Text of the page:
The first such holding pen to come to the Commission's attention was located in a canning factory in Grozny. It is known that detainees were held as well on military bases in the villages of Assinovskaya and Chervlenaya, near Shali (the 503rd Motorized Rifle Regiment, the 506th Motorized Rifle Brigade) and at Checkpoint No. 13 between the villages of Sernovodsk and Samashki and elsewhere. Such places of detention became unofficial jails, where detainees were unlawfully incarcerated.

In such places detainees are kept either in vans designed for prisoner transport or in pits dug into the earth.

According to numerous depositions from detainees, preliminary interrogations are conducted in the holding pens, here and many detainees have been beaten.

Based on voluminous testimony, the Commission concludes that as brutal treatment of detainees has tapered off in the official filtration camps, the use of torture against detainees has become more widespread in the unofficial holding pens, which are inaccessible to oversight. In these makeshift jails, the military or police try to obtain admissions of guilt or needed information from the detainees before they are sent to the filtration camps.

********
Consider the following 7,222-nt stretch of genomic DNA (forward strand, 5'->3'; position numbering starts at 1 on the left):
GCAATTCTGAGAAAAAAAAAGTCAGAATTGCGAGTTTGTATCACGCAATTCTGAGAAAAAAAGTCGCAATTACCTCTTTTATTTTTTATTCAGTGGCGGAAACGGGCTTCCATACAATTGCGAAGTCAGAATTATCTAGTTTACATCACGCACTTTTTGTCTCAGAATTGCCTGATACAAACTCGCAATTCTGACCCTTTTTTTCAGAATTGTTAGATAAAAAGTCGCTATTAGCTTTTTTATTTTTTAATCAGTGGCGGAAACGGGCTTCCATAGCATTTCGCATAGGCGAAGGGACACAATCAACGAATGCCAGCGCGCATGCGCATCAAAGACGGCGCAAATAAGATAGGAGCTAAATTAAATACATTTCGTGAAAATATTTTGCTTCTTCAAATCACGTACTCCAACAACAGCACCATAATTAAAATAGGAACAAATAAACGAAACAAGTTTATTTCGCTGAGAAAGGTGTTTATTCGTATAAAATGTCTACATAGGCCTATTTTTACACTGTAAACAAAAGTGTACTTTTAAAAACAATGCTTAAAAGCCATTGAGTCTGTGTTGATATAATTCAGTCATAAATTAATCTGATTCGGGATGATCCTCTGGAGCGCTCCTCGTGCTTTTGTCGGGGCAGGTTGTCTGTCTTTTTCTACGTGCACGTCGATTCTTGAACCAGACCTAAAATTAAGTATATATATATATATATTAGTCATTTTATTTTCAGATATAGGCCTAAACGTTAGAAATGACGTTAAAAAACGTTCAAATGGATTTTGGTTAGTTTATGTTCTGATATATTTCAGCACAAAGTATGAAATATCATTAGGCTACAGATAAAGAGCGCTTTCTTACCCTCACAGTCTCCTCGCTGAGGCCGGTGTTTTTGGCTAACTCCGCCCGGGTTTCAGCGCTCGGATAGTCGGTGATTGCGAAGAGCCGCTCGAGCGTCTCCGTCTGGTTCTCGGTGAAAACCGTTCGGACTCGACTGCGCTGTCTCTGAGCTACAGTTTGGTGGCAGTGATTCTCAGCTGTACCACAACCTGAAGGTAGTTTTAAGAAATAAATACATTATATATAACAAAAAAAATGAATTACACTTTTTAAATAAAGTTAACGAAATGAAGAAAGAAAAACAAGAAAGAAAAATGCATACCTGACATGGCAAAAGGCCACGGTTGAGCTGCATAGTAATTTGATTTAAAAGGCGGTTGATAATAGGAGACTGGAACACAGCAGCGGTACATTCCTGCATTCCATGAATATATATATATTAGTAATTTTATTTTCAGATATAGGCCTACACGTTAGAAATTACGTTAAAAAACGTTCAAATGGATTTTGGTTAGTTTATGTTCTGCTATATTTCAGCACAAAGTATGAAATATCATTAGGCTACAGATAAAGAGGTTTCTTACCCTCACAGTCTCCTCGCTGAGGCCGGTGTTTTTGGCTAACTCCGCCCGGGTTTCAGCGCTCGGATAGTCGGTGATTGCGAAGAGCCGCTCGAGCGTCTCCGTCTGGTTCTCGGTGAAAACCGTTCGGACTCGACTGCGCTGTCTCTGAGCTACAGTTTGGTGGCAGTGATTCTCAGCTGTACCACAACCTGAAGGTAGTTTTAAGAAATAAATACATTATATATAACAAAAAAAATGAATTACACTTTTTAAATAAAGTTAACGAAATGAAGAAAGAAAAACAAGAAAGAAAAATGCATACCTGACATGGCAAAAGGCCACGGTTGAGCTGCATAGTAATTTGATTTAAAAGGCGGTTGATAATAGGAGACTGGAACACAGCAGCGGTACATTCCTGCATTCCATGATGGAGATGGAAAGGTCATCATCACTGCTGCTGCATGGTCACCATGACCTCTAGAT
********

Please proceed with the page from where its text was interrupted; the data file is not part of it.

In fact, large numbers of the detainees were never sent on to the filtration camps and thus never recorded in the official statistics of detentions. Unlike the practice at the official filtration camps, people released directly from these holding pens are not given any written record of detention. Thus it is impossible to document this type of detention and the Commission can only rely on the numerous mutually-corroborating depositions of victims.

The detention site in the village of Assinovskaya at the field command post of the Russian Southern Group of Forces in Chechnya has gained the worst notoriety. The federal forces command in Chechnya denies the presence of such a holding pen. However in a conversation on April 19, 1995, Col. Lebedev, the chief of the operations department of the staff of the Southern Group, told members of a human rights mission that some detainees were brought to the command post in prisoner transport vans. According to the colonel, the detainees were then interrogated to obtain information about the location of Dudayev's forces, weapons caches, and so on. Col. Lebedev refused to permit a visit to the detention site.